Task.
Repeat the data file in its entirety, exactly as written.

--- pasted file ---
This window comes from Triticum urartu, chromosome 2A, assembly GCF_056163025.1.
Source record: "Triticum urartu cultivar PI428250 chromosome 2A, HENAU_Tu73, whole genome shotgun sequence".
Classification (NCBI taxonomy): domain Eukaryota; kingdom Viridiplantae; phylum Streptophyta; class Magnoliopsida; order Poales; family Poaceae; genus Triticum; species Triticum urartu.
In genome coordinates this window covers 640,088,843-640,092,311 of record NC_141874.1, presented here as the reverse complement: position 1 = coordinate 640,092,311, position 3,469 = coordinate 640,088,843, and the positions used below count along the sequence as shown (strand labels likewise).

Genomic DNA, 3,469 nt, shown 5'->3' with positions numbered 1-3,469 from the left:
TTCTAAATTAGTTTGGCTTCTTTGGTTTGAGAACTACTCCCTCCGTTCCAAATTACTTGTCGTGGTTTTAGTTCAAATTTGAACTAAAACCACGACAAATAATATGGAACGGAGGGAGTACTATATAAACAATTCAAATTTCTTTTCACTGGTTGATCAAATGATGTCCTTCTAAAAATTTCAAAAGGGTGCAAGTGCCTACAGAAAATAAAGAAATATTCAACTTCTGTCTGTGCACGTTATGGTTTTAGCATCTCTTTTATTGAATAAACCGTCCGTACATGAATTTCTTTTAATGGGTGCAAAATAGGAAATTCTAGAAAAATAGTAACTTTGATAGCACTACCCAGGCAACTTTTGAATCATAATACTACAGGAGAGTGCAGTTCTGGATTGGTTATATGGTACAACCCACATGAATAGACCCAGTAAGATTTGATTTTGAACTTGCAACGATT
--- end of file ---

This window comes from Triticum urartu, chromosome 2A, assembly GCF_056163025.1.
Source record: "Triticum urartu cultivar PI428250 chromosome 2A, HENAU_Tu73, whole genome shotgun sequence".
Classification (NCBI taxonomy): domain Eukaryota; kingdom Viridiplantae; phylum Streptophyta; class Magnoliopsida; order Poales; family Poaceae; genus Triticum; species Triticum urartu.
In genome coordinates this window covers 640,088,843-640,092,311 of record NC_141874.1, presented here as the reverse complement: position 1 = coordinate 640,092,311, position 3,469 = coordinate 640,088,843, and the positions used below count along the sequence as shown (strand labels likewise).

Genomic DNA, 3,469 nt, shown 5'->3' with positions numbered 1-3,469 from the left:
TTCTAAATTAGTTTGGCTTCTTTGGTTTGAGAACTACTCCCTCCGTTCCAAATTACTTGTCGTGGTTTTAGTTCAAATTTGAACTAAAACCACGACAAATAATATGGAACGGAGGGAGTACTATATAAACAATTCAAATTTCTTTTCACTGGTTGATCAAATGATGTCCTTCTAAAAATTTCAAAAGGGTGCAAGTGCCTACAGAAAATAAAGAAATATTCAACTTCTGTCTGTGCACGTTATGGTTTTAGCATCTCTTTTATTGAATAAACCGTCCGTACATGAATTTCTTTTAATGGGTGCAAAATAGGAAATTCTAGAAAAATAGTAACTTTGATAGCACTACCCAGGCAACTTTTGAATCATAATACTACAGGAGAGTGCAGTTCTGGATTGGTTATATGGTACAACCCACATGAATAGACCCAGTAAGATTTGATTTTGAACTTGCAACGATT